2.4. The Gut Microbiome Predicts Subjectively and Objectively Monitored Physical Activity—A Machine Learning Model

To investigate whether the gut microbiota can predict PA monitored by either subjective or objective methods, we employed a machine learning model. The model built on gut microbiota abundance was able to predict the objective monitoring (ActiHeart, n = 162) and the subjective monitoring (SQUASH, n = 1309), with an area under the curve (AUC) of 0.81 ± 0.08 and 0.69 ± 0.02, respectively (Figure 4A,B). Accordingly, gut microbiota abundance was able to predict objective monitoring without participants with antibiotic use (AUC 0.74 ± 0.08, n = 151) (Supplementary Figure S3). Irrespective of the type of monitoring, the most predictive bacterial taxa belong to phylum of Firmicutes, Bacteroidetes, Proteobacteria, Actinobacteria and Lentisphaerae. Specifically, Blautia and Lachnospiraceae, both members from the phylum Firmicutes belonging to the family of Lachnospiraceae, were predictive by both monitoring methods.

2.5. Parameters Related to Physical Fitness Associate with Variance of the Gut Microbiome

Since the active and the sedentary participants differed with respect to physical parameters such as calf circumference, muscle strength and creatinine (see Table 1), we next investigated whether these PA-related parameters were associated with gut microbiota composition (Table 3). As estimated by linear regression, approximately 18% of the variance in richness (p = 0.038) and the inverse Simpson index (p = 0.030) were explained by muscle strength in a model adjusted for ethnicity, age, sex, BMI and diet (energy, macronutrients and fiber). Calf circumference explained approximately 18% of the variance in richness (p = 0.005), 20% of the variance in Shannon index (p = 0.021) and 25% of the variance in Faith’s phylogenetic diversity (p = 0.004) in the model with ethnicity, age, BMI, sex and diet, but also in the model without dietary adjustment, indicating association independent of diet. Finally, approximately 18% of the variance in richness, 25% of variance in Faith’s phylogenetic diversity, 11% of variance in the Simpson index and 18% of variance in the inverse Simpson index were explained by creatinine in the covariate adjusted model (including covariates ethnicity, age, sex, BMI and diet). Moreover, PA-related parameters correlated (Spearman) significantly with multiple different taxa (Supplementary Table S3).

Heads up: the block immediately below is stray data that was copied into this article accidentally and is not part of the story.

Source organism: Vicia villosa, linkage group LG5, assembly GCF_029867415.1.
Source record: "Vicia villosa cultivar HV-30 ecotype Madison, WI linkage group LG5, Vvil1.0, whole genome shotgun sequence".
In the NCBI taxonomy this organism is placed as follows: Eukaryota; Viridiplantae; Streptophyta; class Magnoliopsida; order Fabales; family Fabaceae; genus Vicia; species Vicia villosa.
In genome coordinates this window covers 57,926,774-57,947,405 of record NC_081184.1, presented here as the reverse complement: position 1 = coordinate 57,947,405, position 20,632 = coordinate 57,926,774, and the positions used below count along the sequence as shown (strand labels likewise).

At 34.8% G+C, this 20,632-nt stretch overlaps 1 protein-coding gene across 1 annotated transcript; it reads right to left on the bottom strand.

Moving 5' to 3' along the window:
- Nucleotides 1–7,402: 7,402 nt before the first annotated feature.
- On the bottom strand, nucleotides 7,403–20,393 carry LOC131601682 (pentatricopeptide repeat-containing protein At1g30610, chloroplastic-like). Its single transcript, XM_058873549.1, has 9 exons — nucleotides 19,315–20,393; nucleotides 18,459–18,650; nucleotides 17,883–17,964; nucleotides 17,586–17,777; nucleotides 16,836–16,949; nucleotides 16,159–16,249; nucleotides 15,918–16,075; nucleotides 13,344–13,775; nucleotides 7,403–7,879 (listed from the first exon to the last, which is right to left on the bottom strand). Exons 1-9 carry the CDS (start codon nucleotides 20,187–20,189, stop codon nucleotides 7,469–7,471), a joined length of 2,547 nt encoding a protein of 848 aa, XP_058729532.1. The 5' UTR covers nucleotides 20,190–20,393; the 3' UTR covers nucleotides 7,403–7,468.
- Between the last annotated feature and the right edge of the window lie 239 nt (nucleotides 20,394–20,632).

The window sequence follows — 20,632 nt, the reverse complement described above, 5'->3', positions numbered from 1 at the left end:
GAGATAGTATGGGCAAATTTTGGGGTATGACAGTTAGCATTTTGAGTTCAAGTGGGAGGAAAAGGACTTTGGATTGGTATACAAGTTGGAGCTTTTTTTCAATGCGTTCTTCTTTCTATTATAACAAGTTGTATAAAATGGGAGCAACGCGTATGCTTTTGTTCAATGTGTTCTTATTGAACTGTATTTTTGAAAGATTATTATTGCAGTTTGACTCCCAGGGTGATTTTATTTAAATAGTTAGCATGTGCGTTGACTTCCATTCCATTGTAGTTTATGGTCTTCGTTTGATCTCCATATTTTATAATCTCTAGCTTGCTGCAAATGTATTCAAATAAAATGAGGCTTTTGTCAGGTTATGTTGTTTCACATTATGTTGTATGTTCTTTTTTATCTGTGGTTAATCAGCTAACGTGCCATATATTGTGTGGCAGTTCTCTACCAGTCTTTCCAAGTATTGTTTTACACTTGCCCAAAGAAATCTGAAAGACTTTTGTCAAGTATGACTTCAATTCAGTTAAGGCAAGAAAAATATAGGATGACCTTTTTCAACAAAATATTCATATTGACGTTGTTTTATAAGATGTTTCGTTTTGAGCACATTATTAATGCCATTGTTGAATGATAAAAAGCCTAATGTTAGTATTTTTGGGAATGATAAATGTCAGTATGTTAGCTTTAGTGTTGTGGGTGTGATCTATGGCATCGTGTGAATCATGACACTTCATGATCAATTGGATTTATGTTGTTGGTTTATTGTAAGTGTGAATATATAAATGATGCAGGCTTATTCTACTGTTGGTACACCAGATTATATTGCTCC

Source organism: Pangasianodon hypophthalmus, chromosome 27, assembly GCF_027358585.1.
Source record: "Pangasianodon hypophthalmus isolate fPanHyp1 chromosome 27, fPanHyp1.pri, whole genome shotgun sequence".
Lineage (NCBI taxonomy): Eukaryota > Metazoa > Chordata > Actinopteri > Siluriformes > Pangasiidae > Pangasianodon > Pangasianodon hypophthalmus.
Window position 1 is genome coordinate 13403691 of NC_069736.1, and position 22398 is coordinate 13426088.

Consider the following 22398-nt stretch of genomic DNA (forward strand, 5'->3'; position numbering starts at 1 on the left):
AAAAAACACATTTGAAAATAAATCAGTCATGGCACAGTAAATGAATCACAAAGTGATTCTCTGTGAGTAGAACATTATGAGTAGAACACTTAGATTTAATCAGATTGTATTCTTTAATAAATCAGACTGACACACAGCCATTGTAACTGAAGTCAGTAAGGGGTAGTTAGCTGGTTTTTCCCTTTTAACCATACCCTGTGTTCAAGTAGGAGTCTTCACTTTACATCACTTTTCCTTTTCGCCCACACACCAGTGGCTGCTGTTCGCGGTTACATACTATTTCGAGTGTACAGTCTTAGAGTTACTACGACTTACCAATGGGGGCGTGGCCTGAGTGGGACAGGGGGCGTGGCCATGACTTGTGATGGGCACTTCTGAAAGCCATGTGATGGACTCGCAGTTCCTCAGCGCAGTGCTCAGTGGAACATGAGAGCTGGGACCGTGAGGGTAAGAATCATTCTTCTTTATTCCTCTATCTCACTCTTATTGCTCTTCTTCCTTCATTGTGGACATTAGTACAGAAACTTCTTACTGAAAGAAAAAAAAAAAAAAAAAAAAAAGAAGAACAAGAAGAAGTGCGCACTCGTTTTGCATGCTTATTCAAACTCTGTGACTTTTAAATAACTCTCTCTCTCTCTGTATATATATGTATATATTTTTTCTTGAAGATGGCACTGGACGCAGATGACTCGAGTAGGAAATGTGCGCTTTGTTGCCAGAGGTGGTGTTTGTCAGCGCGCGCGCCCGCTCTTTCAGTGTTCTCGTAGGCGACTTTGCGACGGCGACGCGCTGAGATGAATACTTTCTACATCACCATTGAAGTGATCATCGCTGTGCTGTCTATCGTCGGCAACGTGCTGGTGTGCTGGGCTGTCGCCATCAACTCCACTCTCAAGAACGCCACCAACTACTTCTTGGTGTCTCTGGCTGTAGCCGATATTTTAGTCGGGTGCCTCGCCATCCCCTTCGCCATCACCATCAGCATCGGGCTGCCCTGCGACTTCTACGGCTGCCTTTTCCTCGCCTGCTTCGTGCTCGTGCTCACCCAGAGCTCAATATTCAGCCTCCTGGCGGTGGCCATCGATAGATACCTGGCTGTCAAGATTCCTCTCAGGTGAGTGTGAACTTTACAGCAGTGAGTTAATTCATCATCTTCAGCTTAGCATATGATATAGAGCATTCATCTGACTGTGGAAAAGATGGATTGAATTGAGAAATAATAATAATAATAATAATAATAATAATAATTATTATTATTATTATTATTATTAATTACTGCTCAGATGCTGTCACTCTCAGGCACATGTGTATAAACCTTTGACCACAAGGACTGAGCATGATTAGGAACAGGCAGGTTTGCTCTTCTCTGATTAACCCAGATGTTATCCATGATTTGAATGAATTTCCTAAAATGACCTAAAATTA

2.6. Functionality of the Gut Microbiome in Relation to Physical Activity and Related Parameters